Payments firm Modulr raises £19m for expansion
Myles Stephenson: a year of strong growth
Business payments company Modulr has secured £18.9 million in growth funding to develop its produce and service offering and expand into new markets.
The funding round was led by growth capital firm Highland Europe with participation from existing investors including Frog Capital and Blenheim Chalcot. It takes the total sum raised to £53.3 million.
The fintech business, which has been building a significant presence in Edinburgh, has also opened its first non-UK office in Dublin.
The firm operates as a digital payments alternative in the wholesale and transaction payments market and specifically aims to disrupt the $2.7tn incurred through administrative costs – 80% of which is paid by small businesses, which rely on incumbent banking infrastructure.
In less than four years, the business has scaled to process more than £25 billion worth of payments through its partner clients including Sage, Liberis, Salary Finance and Iwoca. It counts digital bank Revolut as one of its largest customers.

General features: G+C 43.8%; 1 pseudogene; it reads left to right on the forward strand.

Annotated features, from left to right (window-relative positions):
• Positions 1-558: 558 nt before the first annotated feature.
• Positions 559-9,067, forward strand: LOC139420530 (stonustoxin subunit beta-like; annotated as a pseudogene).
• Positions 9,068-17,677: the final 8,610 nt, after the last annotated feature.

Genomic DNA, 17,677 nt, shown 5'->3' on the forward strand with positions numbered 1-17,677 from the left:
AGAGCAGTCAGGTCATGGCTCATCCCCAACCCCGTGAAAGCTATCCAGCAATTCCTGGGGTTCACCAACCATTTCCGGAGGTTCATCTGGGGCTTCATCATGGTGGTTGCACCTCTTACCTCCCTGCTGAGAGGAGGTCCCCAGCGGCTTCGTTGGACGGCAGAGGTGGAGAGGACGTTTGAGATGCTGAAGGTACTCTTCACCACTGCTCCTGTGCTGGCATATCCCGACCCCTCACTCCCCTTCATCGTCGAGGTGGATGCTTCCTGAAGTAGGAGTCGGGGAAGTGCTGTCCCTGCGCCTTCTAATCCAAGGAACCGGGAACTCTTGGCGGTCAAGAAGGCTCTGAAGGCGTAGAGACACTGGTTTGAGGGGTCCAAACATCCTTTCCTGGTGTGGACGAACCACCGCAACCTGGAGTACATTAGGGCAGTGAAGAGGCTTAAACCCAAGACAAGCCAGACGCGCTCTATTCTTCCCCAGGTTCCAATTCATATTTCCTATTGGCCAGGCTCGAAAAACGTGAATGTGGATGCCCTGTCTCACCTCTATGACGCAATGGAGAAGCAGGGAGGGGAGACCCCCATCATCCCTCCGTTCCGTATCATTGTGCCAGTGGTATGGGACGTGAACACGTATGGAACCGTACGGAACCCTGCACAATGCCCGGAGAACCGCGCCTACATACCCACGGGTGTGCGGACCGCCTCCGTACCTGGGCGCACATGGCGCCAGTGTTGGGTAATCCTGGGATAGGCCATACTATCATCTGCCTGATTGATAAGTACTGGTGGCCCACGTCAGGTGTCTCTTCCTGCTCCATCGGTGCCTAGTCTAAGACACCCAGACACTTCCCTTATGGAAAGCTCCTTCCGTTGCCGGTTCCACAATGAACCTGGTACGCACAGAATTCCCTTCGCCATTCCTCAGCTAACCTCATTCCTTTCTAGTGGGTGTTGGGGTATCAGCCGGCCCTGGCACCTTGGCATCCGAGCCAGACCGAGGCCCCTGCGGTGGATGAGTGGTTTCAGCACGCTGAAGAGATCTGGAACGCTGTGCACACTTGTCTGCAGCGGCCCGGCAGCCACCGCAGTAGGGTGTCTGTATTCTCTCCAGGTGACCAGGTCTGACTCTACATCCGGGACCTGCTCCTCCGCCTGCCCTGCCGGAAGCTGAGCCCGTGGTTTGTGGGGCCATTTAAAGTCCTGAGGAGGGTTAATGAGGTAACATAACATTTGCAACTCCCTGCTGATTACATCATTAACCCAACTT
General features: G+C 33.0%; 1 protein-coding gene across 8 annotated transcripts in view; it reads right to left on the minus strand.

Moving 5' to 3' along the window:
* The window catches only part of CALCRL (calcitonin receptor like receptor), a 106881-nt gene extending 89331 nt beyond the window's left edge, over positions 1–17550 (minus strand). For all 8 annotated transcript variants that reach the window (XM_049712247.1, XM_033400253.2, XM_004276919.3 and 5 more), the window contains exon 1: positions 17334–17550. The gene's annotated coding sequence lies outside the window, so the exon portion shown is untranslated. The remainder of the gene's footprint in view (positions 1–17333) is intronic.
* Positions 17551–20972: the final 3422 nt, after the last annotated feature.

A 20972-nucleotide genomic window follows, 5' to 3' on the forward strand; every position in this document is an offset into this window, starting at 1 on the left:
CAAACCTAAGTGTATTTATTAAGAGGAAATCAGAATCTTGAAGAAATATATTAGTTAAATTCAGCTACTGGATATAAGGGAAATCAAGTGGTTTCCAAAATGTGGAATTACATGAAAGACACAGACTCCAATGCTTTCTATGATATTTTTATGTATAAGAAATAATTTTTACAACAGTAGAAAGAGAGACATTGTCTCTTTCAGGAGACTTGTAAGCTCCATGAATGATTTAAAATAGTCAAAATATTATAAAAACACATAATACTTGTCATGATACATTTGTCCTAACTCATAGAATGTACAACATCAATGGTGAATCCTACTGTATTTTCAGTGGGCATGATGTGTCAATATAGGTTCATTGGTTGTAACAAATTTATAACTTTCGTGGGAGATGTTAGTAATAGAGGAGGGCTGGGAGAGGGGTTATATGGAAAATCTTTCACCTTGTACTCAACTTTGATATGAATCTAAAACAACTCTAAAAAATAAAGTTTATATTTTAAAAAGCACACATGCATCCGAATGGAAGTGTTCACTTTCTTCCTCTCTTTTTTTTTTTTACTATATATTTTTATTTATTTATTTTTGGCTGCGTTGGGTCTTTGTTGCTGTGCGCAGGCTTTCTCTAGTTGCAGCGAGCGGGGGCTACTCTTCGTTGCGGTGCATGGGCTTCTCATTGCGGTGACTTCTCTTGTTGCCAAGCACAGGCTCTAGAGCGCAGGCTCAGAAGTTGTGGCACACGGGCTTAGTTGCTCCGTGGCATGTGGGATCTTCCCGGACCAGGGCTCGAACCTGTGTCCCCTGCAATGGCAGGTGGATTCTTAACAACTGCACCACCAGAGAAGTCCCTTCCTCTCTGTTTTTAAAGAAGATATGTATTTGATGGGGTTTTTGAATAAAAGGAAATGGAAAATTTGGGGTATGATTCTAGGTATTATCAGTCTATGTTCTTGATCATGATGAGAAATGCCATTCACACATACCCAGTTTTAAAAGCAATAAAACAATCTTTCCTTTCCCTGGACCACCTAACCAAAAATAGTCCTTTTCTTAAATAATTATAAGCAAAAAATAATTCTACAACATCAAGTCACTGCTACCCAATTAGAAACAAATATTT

Myles Stephenson, chief executive, said: “In the past year, we’ve experienced strong growth, we’ve gained direct access to key payments infrastructure and have positioned ourselves as a trusted payments partner for some of the most ambitious companies in the UK and beyond.
“With Highland Europe, we have a partner which can help to further fuel this momentum, investing in our infrastructure and product suite to ensure we can provide our customers with a reliable service that’s easy to access and simple to use. This is important, particularly in the face of this tougher business landscape.”
Last year, Modulr became one of only a few non-banks to gain direct access to Faster Payments and Bacs, the two main UK bank payments schemes. The fintech is also a “principal” issuing member of Visa.
“We see ourselves as the plumbing layer behind the scenes — delivering the payments infrastructure that enables other businesses to automate payment flows and reconciliation, embed payment flows within their platform and build entirely new payment services for their customers,” adds Stephenson.
Laurence Garrett at Highland Europe said: “No-one can deny the opportunity of the business payments market, some five times the size of the opportunity presented by consumer payments.”
Several reports in the last few weeks have suggested that fintech funding has fallen sharply in the last few months, with CB Insights describing Q1 2020 as “the worst Q1 since 2016”.
Despite this, deal flow continues and has been secured by companies such as Countingup, N26 and Onfido.